Research and examine the biomedical, individual, and group approaches to treatment.

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Anorexia Nervosa

The biggest obstacle in treating anorexia nervosa is allowing the patient to recognize that they have a disorder. Most people who have anorexia nervosa deny that they have an eating disorder. Individuals often only enter treatment when the condition of the disorder becomes more serious. Anorexia may seem like a simple disorder to treat, but in reality it is very difficult because it requires the patients and any people involved to work extra hard. Many different therapies may be tried on each individual, but not all of them may necessarily be effective enough to cure, so having many different ways of treatment benefits not only one individual, but the entire population. (“New York Times”)


Treatments:

Biomedical

For the biomedical approach to treating anorexia nervosa, one possible form of treatment to cure this type of disorder is through hospitalization. However, hospitalization has proved to not be as reliable as compared to the other ways of treatment. Besides it being one of the more ineffective ways of treatment, there are positives to hospitalization. Patients who are hospitalized would be carefully monitored through staff members, thus preventing any attempts at binge eating and vomiting. (Slowik) Different settings are available in which hospitalization can happen, including general hospitals, psychiatric hospitals, and specialized eating disorders programs. Although there are the positive and negative sides of each of these settings, treatments can be successful within all of them. In severe cases of anorexia, subjects may be required to be fed through a tube that is placed in their nose and goes to the stomach. (“Mayo Clinic Staff”) Medication is another form of treatment as there are antidepressants, antipsychotics, and mood stabilizers that are able to help anorexic patients. Some of these include antidepressants (amitriptyline), olanzapine, and selective serotonin reuptake inhibitors (SSRIs). (“Medline Plus”) Although these drugs do present a change, there is not a specific medication that has been proven to be able to decrease the weight of an individual. An example could be an individual who takes Prozac, and the symptoms that he receives from taking it could lead to depression or stress. Through the use of medication, it will not necessarily cure anorexia nervosa, but it would definitely reduce the likelihoods of showing any symptoms of this disorder.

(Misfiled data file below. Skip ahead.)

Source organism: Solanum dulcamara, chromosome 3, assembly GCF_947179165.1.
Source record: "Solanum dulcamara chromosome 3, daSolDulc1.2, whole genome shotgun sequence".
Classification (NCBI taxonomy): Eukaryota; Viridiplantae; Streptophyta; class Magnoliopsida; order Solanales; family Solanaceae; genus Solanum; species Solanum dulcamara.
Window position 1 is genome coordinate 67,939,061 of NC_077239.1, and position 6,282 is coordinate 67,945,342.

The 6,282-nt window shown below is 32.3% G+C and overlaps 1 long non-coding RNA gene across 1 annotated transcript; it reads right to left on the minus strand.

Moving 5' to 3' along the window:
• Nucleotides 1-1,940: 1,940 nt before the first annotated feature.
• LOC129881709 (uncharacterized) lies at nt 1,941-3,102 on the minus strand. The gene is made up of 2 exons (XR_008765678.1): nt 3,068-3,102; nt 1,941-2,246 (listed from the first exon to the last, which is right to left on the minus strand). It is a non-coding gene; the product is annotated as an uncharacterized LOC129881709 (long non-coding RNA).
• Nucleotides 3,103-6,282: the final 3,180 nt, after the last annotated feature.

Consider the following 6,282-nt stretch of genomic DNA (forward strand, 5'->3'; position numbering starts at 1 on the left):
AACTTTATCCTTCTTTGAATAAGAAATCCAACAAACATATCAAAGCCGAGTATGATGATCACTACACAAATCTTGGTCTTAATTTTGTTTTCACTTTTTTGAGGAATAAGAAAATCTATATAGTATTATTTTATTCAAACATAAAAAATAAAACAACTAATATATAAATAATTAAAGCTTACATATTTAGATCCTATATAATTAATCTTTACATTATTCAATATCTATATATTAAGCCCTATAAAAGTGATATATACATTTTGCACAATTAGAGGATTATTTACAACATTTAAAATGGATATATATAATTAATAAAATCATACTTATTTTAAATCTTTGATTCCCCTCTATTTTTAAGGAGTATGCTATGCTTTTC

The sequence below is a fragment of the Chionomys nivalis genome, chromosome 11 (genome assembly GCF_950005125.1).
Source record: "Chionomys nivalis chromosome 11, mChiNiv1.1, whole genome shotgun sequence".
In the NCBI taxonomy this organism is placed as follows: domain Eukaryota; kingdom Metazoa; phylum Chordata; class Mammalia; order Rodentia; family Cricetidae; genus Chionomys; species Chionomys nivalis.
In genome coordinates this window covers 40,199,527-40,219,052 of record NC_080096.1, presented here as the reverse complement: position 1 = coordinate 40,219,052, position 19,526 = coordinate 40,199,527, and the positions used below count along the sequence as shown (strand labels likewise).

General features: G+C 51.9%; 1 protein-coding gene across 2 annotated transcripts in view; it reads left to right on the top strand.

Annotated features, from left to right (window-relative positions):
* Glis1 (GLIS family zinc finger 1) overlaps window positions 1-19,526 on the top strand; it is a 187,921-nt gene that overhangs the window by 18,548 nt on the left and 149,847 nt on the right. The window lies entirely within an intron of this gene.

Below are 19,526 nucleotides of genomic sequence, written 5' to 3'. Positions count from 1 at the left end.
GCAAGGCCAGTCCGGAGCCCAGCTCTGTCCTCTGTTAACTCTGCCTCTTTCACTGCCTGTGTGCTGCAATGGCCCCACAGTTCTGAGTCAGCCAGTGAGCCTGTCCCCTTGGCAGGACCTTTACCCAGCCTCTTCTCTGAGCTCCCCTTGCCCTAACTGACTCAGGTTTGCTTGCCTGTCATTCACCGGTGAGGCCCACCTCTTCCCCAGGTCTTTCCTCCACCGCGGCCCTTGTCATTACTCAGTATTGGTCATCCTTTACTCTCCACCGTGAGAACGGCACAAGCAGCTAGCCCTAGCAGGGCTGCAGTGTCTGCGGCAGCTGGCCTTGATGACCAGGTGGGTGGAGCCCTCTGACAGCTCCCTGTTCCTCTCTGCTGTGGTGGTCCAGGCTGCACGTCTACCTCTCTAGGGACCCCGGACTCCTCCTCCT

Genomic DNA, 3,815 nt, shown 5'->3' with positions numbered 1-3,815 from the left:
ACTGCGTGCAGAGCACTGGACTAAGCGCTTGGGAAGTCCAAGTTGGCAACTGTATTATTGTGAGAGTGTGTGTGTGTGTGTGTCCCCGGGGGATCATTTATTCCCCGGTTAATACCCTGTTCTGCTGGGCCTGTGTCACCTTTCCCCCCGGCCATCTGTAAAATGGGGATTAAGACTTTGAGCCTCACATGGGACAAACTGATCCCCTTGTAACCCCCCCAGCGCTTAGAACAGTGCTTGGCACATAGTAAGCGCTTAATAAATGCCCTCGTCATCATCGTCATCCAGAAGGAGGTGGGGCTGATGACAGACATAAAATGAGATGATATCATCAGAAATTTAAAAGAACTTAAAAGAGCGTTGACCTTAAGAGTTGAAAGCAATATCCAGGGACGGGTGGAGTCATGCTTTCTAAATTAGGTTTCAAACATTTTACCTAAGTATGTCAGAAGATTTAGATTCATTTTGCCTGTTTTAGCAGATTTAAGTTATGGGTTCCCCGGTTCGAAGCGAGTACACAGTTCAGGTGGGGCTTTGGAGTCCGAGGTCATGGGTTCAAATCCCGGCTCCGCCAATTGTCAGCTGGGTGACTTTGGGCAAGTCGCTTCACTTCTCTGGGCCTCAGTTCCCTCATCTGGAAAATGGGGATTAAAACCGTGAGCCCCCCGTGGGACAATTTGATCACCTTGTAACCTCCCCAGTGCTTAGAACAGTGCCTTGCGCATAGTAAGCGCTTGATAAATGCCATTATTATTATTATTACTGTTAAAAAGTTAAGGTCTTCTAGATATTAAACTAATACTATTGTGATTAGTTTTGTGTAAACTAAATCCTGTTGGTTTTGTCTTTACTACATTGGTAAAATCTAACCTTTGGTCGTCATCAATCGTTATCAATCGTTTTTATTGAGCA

Individual

There are many different ways to approach treatment in the individual sense for anorexia nervosa. One approach of treating this disorder is through individual psychotherapy. This approach is considered one of the “cornerstones of treatment for anorexia nervosa, especially for people who are beyond adolescence and who are not living at home.” (Slowik) This form of therapy allows individuals a safe place to learn how to identify concerns, come up with solutions to problems, overcome fears, and test out new skills. The first goal for treatment is to restore the subjects’ body weight back to a healthy one. It is impossible to recover from an eating disorder without being restored to a proper weight and learning about proper nutrition. A psychologist can provide strategies to improve one’s behavior so that they can return to a healthy weight. A dietitian can provide advice towards a healthy diet, and even provide specific meal plans that have calorie requirements that will help one reach their weight goals. Through individual therapy, one can gain a higher self-esteem and learn to better cope with other feelings. One type of talk therapy called cognitive behavioral therapy is used commonly to treat anorexia nervosa. (“Mayo Clinic Staff”) Cognitive behavioral therapy is “a type of mental health counseling (psychotherapy).” (“Mayo Clinic”) Within the therapy, one works with a health counselor (psychotherapist) in a structured way, attending a number of sessions that are limited. By helping one to rid their minds of negative or inaccurate thinking, CBT allows one to view challenging situations more clearer and respond in a more positive and effective manner. (“Mayo Clinic”) Such examples of cognitive-oriented therapies focus on issues such as self-image and self-evaluation which would be beneficial to the subject. Because most people think they have a distorted body image, which is considered one of the most common amongst people, the CBT is a good form of treatment for anorexic individuals.